A bug in Apple Mac’s ‘Quick Look’ feature leaks encrypted data, researchers find

“A bug in macOS can expose the contents of a user’s files — including document text and photo thumbnails — even if the drive is encrypted,” Zack Whittaker reports for ZDNet.

“Security researcher Wojciech Regula found that the ‘Quick Look’ feature in macOS, which takes a snapshot of a file’s contents and the full file path without the user having to open each file, stores that snapshot data in an unprotected location on the computer’s hard drive,” Whittaker reports. “Regula, a security specialist, wrote up details about the macOS data leak issue earlier this month. ‘It means that all photos that you have previewed … are stored in that directory as a miniature and its path,’ Regula wrote. They stay there even if you delete the files, he said.”

“The issue is known to forensic experts, said Regula, and was written about back in 2010,” Whittaker reports. “But Apple has not fixed the apparent data leak issue, even in the most recent version of macOS.”

Read more in the full article here.

MacDailyNews Take: Obviously, Apple should not generate a preview if the file is on an encrypted drive.

Objective-See’s Patrick Wardle explains how to purge your Mac’s Quick Look cache via s simple Terminal command here.


  1. So, someone that has access to your hard drive with all of the files and all the full resolution images also has access to the paths to the files and the preview resolution version of the images. That’s pretty durn serious…not.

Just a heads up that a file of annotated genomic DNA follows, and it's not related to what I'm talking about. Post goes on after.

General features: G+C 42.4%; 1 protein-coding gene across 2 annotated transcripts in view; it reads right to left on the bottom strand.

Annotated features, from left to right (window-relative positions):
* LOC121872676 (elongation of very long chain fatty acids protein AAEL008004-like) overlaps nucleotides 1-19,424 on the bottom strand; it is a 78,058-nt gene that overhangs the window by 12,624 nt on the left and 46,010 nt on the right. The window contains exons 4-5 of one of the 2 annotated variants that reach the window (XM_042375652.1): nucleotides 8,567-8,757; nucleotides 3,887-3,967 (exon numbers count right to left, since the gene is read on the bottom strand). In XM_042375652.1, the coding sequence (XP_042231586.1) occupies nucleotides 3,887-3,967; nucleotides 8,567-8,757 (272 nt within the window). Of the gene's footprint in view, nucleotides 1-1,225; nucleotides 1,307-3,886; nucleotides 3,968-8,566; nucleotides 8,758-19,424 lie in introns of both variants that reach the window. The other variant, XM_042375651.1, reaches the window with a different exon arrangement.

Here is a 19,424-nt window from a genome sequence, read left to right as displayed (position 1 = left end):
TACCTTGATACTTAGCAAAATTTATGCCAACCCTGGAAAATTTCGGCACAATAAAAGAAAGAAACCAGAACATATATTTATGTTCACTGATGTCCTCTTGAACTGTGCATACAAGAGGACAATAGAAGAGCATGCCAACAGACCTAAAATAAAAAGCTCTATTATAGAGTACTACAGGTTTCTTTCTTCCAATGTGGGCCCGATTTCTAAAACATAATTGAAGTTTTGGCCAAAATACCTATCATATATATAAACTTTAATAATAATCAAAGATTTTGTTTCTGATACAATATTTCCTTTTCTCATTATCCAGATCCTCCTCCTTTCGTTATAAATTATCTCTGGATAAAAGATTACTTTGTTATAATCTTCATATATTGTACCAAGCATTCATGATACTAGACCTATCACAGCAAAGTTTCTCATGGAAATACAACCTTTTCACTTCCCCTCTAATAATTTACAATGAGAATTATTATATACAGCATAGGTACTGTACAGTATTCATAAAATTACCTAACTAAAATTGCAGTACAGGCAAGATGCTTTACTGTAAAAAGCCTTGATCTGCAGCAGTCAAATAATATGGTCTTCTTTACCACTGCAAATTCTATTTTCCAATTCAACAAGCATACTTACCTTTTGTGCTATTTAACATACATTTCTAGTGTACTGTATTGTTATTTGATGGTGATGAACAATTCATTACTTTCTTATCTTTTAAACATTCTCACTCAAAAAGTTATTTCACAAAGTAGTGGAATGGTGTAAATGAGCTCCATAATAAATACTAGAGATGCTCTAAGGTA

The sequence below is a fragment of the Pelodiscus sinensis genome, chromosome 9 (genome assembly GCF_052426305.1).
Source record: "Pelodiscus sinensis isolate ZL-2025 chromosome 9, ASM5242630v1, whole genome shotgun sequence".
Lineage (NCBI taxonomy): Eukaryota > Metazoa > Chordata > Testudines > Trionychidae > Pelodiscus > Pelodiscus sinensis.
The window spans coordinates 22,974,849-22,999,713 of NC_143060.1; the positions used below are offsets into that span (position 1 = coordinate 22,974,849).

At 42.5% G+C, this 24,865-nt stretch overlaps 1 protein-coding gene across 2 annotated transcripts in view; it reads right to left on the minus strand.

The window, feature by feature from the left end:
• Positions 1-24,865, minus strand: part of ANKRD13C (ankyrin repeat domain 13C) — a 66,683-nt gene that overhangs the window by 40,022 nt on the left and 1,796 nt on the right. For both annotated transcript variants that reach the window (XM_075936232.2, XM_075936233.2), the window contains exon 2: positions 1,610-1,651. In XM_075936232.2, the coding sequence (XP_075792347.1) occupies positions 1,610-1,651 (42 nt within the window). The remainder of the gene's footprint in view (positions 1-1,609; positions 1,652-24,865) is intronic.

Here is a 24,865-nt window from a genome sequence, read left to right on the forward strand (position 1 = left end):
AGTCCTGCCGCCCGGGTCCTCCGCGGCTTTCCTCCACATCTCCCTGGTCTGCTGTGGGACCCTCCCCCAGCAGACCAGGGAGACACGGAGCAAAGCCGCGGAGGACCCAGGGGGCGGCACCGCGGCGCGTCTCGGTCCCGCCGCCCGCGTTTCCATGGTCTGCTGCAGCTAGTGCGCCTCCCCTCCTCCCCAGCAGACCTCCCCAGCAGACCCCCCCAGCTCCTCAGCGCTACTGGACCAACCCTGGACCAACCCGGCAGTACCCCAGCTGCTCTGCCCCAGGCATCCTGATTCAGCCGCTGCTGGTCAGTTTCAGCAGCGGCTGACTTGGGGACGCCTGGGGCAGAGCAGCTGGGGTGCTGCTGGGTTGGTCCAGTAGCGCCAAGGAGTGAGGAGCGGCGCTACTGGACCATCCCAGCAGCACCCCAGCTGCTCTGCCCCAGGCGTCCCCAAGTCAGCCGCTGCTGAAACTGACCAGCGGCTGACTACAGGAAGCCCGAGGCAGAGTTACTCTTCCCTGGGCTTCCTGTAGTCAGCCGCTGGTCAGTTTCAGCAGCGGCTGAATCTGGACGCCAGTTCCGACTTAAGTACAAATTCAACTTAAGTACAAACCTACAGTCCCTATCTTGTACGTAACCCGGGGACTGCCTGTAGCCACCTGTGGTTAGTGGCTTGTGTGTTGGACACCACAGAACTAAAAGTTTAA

2. This lapse is typical of Apple lately. They tout privacy and security but are no more transparent, or responsive, than anyone else when a potential exploit is reported. I feel strongly that Apple’s public-relations machine is more powerful than any public-service function that they feebly perform. Should they respond to any minor quibble by Tom, Dick, or Harry? Why, yes, they should. They may like to appear the sleek, chic, corporate machine, and they are, but Tom, Dick, and Harry are their customers. Apple has explicitly expressed a desire to retain them, so..

  3. Wow. just love these self-righteous people who couldn’t find a software problem if one bit them, taking the holier than though attitude. yeah, this is a bug, but it has no real ramifications, and its so esoteric that even complaining about it is almost silly..

    1. Yeah, when describing a vector, if the description includes “if someone has access to the running system”, it automatically goes to the bottom of the pile. If someone has access to your running system without you around, you’ve got a LOT more than “someone can see tiny versions of files I’ve seen!” to worry about.

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